Apple also announced a new version of their iPod Touch. The Touch is essentially an iPhone without the phone, camera and GPS. The iPod Touch now has a speaker. That’s probably the biggest feature that was lacking from it. We’ve been using my girlfriend’s Touch as a timer when cooking, and it doesn’t work very well when you can’t hear it ding.
I ordered a Touch on Thursday, paying the extra $16 for next-day shipping. They didn’t say anywhere that it was going to originate in China. I received my Touch this morning, and I’ll have to say that going from Kunshan, China, to Shanghai to Anchorage to Indianapolis to Kansas City to Manhattan over the weekend isn’t bad for FedEx. I’m really happy with my Touch so far. I’ll probably continue to use my Microsoft Zune for my music and podcasts, but the Touch is really more of a small computer than it is a music device.
The one feature for which I was hoping in the Touch that didn’t apparently seem to be added is GPS. I had hoped that they would find a way to push this feature into the new models. Even without GPS, though, I’m really enjoying the iPod apps such as AirSharing, Evernote, SplashKey, WordPress and Twitterific.
Twitter is a popular social network that can be called ‘micro-blogging’. Think of it as a way to post updates about what you’re doing. These updates can be sent by text message to update your status on twitter.com. Through the use of various plugins, you can incorporate these status updates into Facebook, MySpace, WordPress, Friendfeed and many other websites and website-management systems. I have Twitter integrated into my Facebook and my website so that every time I tweet it updates my Facebook status and my website. You can also use Twitter as a messenger service of sorts, using its ability to send direct messages to others.
Twitter is simple to use. Simply create an account, enter your mobile number, and Twitter will send a text message to you. When you reply, you’ve authorized your phone so that every time you send a message to that number it will update your Twitter page – this process is called “tweeting” or posting a “tweet”.
You can use Twitter effectively without the text messaging part, but it’s not nearly as fun. They do have applications for all operating systems, including the iPod and iPhone, as well as a Firefox plugin, but nothing seems to be as cool as the phone integration.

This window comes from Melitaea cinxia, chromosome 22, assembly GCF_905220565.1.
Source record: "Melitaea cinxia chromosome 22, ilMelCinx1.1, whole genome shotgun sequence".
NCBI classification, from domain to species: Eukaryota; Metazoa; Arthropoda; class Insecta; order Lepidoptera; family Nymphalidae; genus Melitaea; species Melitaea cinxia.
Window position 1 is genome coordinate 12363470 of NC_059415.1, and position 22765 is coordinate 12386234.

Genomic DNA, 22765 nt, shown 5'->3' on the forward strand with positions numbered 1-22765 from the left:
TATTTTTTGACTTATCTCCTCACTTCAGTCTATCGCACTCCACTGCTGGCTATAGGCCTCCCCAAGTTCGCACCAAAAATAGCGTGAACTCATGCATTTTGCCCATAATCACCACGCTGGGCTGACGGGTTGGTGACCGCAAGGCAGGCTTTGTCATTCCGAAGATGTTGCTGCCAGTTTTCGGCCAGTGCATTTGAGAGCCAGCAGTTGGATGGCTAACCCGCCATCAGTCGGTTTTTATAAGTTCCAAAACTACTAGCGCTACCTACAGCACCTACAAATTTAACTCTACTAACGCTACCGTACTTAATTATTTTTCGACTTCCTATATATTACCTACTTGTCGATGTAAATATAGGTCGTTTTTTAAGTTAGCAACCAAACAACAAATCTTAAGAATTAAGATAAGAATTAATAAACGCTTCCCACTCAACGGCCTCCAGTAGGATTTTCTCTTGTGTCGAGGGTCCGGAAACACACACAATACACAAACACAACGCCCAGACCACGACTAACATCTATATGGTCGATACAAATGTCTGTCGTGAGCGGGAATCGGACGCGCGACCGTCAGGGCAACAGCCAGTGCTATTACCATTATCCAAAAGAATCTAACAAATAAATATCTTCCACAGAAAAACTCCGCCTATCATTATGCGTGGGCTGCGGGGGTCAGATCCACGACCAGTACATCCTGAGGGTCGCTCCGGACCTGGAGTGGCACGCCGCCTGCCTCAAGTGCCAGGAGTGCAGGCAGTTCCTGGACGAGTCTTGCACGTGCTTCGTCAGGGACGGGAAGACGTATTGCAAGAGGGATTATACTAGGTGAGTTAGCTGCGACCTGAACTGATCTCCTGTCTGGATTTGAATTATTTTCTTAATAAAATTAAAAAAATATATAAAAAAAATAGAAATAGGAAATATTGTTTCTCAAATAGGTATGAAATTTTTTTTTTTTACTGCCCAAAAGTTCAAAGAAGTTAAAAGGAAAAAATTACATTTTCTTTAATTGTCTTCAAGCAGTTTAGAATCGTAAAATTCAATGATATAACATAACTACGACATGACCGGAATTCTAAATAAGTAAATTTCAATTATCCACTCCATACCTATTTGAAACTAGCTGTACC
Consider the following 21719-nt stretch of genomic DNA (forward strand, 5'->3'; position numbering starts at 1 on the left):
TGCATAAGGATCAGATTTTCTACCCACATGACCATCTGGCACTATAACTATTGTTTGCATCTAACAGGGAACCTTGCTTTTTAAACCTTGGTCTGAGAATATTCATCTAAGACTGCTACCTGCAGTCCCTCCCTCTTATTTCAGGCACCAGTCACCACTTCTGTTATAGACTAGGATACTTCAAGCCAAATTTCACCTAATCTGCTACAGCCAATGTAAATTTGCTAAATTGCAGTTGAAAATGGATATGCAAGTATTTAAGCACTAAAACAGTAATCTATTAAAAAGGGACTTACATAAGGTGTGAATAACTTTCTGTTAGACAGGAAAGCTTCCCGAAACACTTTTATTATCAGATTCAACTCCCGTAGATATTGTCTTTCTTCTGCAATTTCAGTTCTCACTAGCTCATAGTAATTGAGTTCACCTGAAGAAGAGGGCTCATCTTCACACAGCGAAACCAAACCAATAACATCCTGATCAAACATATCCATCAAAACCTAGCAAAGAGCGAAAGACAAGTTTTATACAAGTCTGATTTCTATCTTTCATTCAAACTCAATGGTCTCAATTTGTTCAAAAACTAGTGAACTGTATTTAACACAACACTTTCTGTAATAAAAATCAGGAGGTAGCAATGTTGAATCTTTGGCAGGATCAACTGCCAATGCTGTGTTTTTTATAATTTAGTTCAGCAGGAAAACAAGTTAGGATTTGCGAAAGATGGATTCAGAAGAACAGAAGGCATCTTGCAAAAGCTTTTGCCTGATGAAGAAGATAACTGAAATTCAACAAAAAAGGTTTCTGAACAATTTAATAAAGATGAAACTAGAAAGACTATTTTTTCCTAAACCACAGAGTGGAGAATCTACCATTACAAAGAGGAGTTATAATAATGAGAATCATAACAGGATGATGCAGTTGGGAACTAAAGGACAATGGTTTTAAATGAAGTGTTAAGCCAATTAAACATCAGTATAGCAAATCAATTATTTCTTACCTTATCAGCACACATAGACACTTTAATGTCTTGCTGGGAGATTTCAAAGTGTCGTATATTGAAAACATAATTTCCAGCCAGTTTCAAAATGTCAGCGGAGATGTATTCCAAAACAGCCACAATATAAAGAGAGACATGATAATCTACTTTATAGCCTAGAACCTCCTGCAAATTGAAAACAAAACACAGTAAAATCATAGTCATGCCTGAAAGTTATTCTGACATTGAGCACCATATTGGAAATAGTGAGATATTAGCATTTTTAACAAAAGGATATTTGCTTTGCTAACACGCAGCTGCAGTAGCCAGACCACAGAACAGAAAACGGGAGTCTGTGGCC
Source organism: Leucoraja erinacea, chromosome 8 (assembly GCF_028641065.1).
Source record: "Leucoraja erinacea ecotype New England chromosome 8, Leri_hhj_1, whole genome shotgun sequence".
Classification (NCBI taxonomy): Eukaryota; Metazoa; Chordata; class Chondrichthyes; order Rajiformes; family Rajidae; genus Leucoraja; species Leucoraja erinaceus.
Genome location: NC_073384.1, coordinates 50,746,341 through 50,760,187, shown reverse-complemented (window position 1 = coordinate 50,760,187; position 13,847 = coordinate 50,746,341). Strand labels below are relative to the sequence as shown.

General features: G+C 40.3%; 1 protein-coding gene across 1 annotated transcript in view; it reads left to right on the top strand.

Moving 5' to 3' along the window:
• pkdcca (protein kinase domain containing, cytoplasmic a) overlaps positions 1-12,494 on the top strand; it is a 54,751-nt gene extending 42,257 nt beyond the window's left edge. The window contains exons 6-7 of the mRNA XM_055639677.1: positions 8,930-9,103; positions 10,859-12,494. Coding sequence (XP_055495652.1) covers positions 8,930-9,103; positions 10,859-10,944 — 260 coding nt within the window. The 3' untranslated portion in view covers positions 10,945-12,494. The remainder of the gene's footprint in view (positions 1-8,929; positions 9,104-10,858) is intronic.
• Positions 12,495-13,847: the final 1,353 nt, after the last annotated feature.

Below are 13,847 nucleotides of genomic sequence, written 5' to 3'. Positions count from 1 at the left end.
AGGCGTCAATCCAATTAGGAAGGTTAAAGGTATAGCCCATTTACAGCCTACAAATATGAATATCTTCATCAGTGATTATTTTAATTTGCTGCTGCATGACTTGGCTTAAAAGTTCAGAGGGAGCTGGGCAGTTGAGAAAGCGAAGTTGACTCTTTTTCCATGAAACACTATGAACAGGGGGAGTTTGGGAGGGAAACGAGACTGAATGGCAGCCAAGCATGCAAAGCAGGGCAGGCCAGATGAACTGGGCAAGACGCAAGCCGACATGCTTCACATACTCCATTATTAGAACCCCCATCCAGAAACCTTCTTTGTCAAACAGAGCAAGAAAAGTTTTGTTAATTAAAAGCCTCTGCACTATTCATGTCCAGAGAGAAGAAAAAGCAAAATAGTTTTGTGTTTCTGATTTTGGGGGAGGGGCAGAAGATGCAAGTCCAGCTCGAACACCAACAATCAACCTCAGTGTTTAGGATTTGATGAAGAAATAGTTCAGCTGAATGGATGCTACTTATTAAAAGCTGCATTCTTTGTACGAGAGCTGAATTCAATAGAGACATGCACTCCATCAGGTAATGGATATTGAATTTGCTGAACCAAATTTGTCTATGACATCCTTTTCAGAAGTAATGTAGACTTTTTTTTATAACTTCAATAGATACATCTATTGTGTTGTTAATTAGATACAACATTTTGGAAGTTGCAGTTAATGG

As a Twitter user, the two numbers that you grow are “followers” and “following”. “Following” describes those other users to whose updates you subscribe and “followers” describes those users who subscribe to your updates. As of today, the leader on Twitter is Barack Obama who has 76,691 people following him, followed by Digg founder Kevin Rose who has 62,679 followers. I think I have 25.
The take away is that Twitter can be used as a bulk text messaging service. If your followers have device-updates enabled, each time you tweet they will get a text message with the contents of that tweet. Since they can follow you without turning on the phone updates, you don’t really know how many people actually get a text message, but if your followers go to twitter.com they can see your status.
It took me a while to find the value in Twitter. Since the people I initially followed didn’t know me, it kind of felt like I wasn’t involved with the community. Over the last six months that I’ve been using it, I’ve convinced some of my friends to join and so now the updates I receive and send become much more relevant. It’s quite fun and makes quick updates to websites very easy.
That’s it for episode three. I’m excited that as I was writing this episode, I received an email from Apple notifying me that the Auction Podcast will be made available in the podcast section of iTunes. My next task will be getting listed in Zune and other podcasting indices.
You’ve been listening to the Auction Podcast from AuctioneerTech. If you have suggestions, questions or comments, or are interested in being a guest, please let me know by going to https://auctioneertech.com/feedback and leaving a message. You can also post public comments about this or any other episode, as well as find show transcrip s, on the auction podcast page of auctioneertech.com.
Thank you for listening. Now go sell something.